North Hills News Record from North Hills, Pennsylvania on February 9, 1982 · Page 9
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North Hills News Record from North Hills, Pennsylvania · Page 9

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North Hills, Pennsylvania
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Tuesday, February 9, 1982
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Page 9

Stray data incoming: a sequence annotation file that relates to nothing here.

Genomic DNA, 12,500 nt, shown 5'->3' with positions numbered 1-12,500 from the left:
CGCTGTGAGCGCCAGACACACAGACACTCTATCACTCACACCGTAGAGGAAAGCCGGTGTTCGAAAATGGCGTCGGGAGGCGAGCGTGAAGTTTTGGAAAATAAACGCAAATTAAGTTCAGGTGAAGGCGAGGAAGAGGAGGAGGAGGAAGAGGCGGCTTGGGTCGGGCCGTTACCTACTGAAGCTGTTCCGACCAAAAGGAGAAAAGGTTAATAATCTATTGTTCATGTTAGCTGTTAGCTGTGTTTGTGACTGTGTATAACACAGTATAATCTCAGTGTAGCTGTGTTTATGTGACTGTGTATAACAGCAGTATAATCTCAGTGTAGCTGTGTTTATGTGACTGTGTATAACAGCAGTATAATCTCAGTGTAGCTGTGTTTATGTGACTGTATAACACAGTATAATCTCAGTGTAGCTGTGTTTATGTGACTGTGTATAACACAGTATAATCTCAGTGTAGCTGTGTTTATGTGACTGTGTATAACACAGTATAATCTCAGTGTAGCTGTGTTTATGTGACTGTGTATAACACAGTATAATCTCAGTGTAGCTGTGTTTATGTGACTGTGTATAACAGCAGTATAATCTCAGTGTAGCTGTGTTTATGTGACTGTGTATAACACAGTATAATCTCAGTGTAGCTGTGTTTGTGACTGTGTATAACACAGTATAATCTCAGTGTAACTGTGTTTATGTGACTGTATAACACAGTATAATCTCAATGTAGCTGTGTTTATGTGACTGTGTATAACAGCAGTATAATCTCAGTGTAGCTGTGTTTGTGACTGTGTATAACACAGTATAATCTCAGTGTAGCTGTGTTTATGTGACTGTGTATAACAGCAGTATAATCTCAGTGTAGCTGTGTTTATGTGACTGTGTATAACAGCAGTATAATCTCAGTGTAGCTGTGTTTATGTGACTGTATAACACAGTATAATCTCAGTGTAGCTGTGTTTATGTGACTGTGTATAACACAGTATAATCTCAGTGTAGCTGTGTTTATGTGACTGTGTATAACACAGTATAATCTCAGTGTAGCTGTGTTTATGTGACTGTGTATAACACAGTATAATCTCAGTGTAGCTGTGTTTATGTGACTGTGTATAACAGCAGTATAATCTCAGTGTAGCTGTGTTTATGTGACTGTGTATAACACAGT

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accent TUESDAY, FEB 9, 1982 - NEWS RECORD - 9 m ^ i f i f f l News Record Of castles and cathedrals University o* P'lfiburgh photo Priceless pictures Herb Ferguson (center) of Hampton took 16,000 color slides while he was visiting Poland 2'/i years ago with Roger Conant (left) and Robert Scott (right) Some of these images were used m the recent broadcast of "Let Poland Be Poland " Ferguson and Conant are with the University of Pittsburgh, with Scott at Columbia University The three are checking Ferguson's collection of pictures , which the Hampton man considers irreplaceable images of life in that Eastern European country before martial law was imposed Herb Ferguson of Hampton took only a few black-and-white photos while m Poland in 1979 Among them were (from left) Malbork Castle, the largest Gothic castle m the world, Poznan Cathedral, another Gothic structure, and Gmezno Cathedral located m Poland's first capital The centuries-old buildings were interesting to Ferguson in his first trip lo the country, yet the people he met provided the most enduring memories "They are beautiful," he said simply Hampton man's photos put Poland on TV show By MARIE DONAHUE Staff Writer The Hampton man knew some of his pictures would be seen worldwide on "Let Poland Be Poland " What Herb Ferguson didn't know was his photograph of one Pole would open the 90-mmute TV program, or that it would be followed by 55 more These included images of a recent Poland -- portraits of people he'd grown to know and respect during his 1979 visit -- and from a more distant, but well-remembered, past -- haunting scenes of former Nazi concentration camps. Ferguson considers his collection of color slides from Poland, totaling 16,000 in all, a "priceless" look at ^Q^^^^^^^X^^^^^^^^^^^^»^^^^^^^ MH|M ^^ "No one will ever be able to do what we did There were no restrictions at all on what we did there in 1979," he commented "Unless there's a revolution and they win, it will be 20 years or more before you can go back...and then it will be like Czechoslovakia " As a University of Pittsburgh photographer, he said he definitely enjoyed the wide exposure his work received on the show The $500,000 production, highlighted by appearances by national leaders and Hollywood stars, was the first ever broadcast by U.S International Communication Agency both here and abroad. It was shown locally on WQED-TV Ferguson is with Pitt's University Center for Instructional Resources He went to Poland while working with Roger Conant of Pitt's University Center for International Studies department of Russian and Eastern European studies Conant's ultimate goal was putting together a multi-media show, showing the diversity of Polish culture through its 1,000 year history, Ferguson said. Its title is "Polish Phoenix," in honor of the mythical phoenix -- a creature which, once destroyed, rises from its ashes to live again. The 2,000-slide program, accompanied by Polish music, is now being ·huiiii lu VipgiiUi, »Hli a lum uf Mi England set for this spring. Much of its funding comes from the Alfred Jurzykowski Foundation of New -York. Ferguson and Conant, along with historical consultant and interpreter Robert Scott of Columbia University, traveled through 30 Polish cities during the summer of 1979 Scott is the son of the Rev Harold Scott of the Pittsburgh Presbytery, a Ross resident. Their accommodations were usually, but not a l w a y s , in college dormitories. There was their weeklong stay in Pieskowa Skata, for one. "We left Krakow and finally arrived there at 11 p.m. There was the dramatic look- ing gorge with its outcropping and then there was the castle silhouetted against the hillside " They were the only visitors at the castle, which is a national museum Here and at other cultural sites in the country, Ferguson photographed precious historical artifacts, paintings, even illuminated manuscripts. He laughs, remembering one curator's reaction to his technique "They took an 800-year-old Bible out of a vault and respectfully placed it on a table. To get a good, clear image, I pulled out a plate of glass and started to put it on the book "The man turned white He must have thought, This American is crazy.' He seemed to calm down the manuscript and turned the pages " This story reminded him of another curator who took the three Americans to a historical institute in Warsaw "He had fought in the Resistance (during World War II) at the age of 12 or 14 He was looking at a picture in the museum and saia suddenly, 'I know that building.' He told us how he saw the church pictured there blown up right in front of him " Ferguson found the man's response to be typical of many there. "You can't talk to a Pole over 30 that won't start talking about the war sometime during your conversation. One-fifth of their population was killed during the war...There was no family left untouched by it." The photographer's own visit to two former Nazi concentration camps is mentioned time and again as he speaks of Poland. The m o r e n o t o r i o u Auchschwilz is a museum today, ac- lordmg to Ferguson "Buses drive up loaded with tourists They show a film, have exhibits, including a room full of human hair " .n his opinion, people who visit HUchschwitz without going to yet another camp at Birkmau only five miles away have "missed it all " "Birkinau was built like a temporary camp," he said "It was just small fenced-in area that at any one time had a^ quarter of a million qu jil ck ,, - _ u was. lucre 5 a railroad track down the center where they rolled people in bv the millions." While there, he turned his camera to one scene he considered visually ironic: clusters of beautiful wild flowers entwined in the barbed wire. Another memorable sight was a crowd of teen-agers placing bouquets by plaques which said in Hebrew, Russian, French and German: "At this placer the Hitlerites killed four million people." Peace, too, was a common theme in the Poland of 1979. "At that time, it was the 35th anniversary of the Polish Republic," he commented. "That was the longest time the Poles had gone in the last years without fighting someone." Designer patterns her work on clothes from the past By BARBARA DAUGHERTY Staff Writer Your past influences your present to a great degree. No one appreciates t r a d i - tionalism more than Saundra Ros Altman, owner and proprietor of Past Patterns, a small firm that manufactures clothing patterns of yesteryear. While demand for patterns for clothing of our ancestors isn't overwhelming, it is steady enough to keep her small company thriving and growing. Only in existence three years, Past Patterns is a tribute to Altman's past. She said, "I was raised by my grandparents who were 50 years older than I and emigrated from Barcelona, Spain, to Miami "I grew up to prefer the older things of life and with a whole different set of values than others my age. I learned to have more respect for old values and a different type of product. I was trained to buy and think differently from my peers." In her grandfather's furniture studio, Altman learned to sew on an old industrial sewing machine, utilizing all his European building techniques for designing and completing garments. A stint at college and marriage brought her to the Heritage Hills section of Grand Rapids, Mich., a preservation area m which homes are open to tourists. She said, "When tourists would go through the house, I liked to dress up in costume. It just made it more fun." From there, it was one step more to making costumes for volunteer organizations. An interest in historic preservation affected a decision to subscribe to "Old House Journal." Glancing through it, she noticed no Mtverttaments for old clothimt ing old-style patterns for her own use, she inserted an ad featuring two patterns in the magazine and her business was born Her first patterns were turn-of- the-century day dresses with an Edwardian look One was designed in organdie with a lace insert, another, in dotted swiss and cotton muslin with tucks over the hips, a center front lace panel and lace edging at the hem. The bottom flounce featured 125 pleats. ^That was three years ago" said Altman, "and those still are my leading patterns " Her catalog of available patterns now features almost 50 items Included in the collection are underwear patterns like Edwardian and Victorian corsets, day dresses, evening apparel and six bridal gowns dating from 1887 (very complicated) to 1939 (very simple) She concentrates on the period between those years "That is the most popular period because the clothing that was worn then looks good on anybody if it is properly fitted -- even without corsets " While the pattern styles may be old, the patterns are completely up-to-date, printed and with complete directions. They also have been modified to accommodate modern figures in size 10, 12, 14 and 16. Sizes easily are diminished or enlarged, she said. Garment bodices are constructed with many seams, so enlarging or reducing a pattern is easy. Skirts were designed with two inverted pleats in back to control sizes. If patterns are made correctly, they will be authentically constructed to time periods they represent. Hooks and eyes are used as closures, Altman said, never zippers. Suggested fabrics also are authentic -- silk satin with polished cotton lining or Honan silkjrith China silk lining - syn- thetics are not recommended Altman also provides complete kits for making garments The cost for a Victorian special occasion gown (A wedding gown of today, perhaps?) would be $170 for satin, $175 for Honan, $190 for silk faille or $203 for a silk taffeta kit The patterns range in price from $3.80 for corsets to $25 for an extravagant 1893 wedding gown Altman said, "A person with medium sewing skills could put together the patterns You can't zip through them like modern patterns and to do a good job, you have to work at them It probably would take about a month for a working woman to put one together. But you would be surprised at the number of people who do it." Altman shudders as she related the story of a North Dakota woman who asked her to rush a pattern for the 1893 wedding gown (the most difficult) to her and proceeded to put it together in five days! "I was a nervous wreck," said Altman "She lived out in the middle of nowhere and I couldn't get the pattern to her by Federal Express or anything like that It finally went special delivery " Patterns are purchased by people involved in old-fashioned celebrations, members of the Victorian Society of America and brides-to-be who are entranced with gowns that feature the look of yesterday. Altman said people buy her patterns because "there are no shapes on the market like these. That's what makes them so different, so interesting They look new and refreshing, that's what sells my patterns " A catalog is available at $10, a pamphlet of patterns suitable for bndal gowns \a S3. For information write Past Patterns, 2017 Eastern, S.E., Grand Rapids, Mich., 49507 or phone 616-245-9456. Round-cornered sack suit Fancy promenade suit styles from the past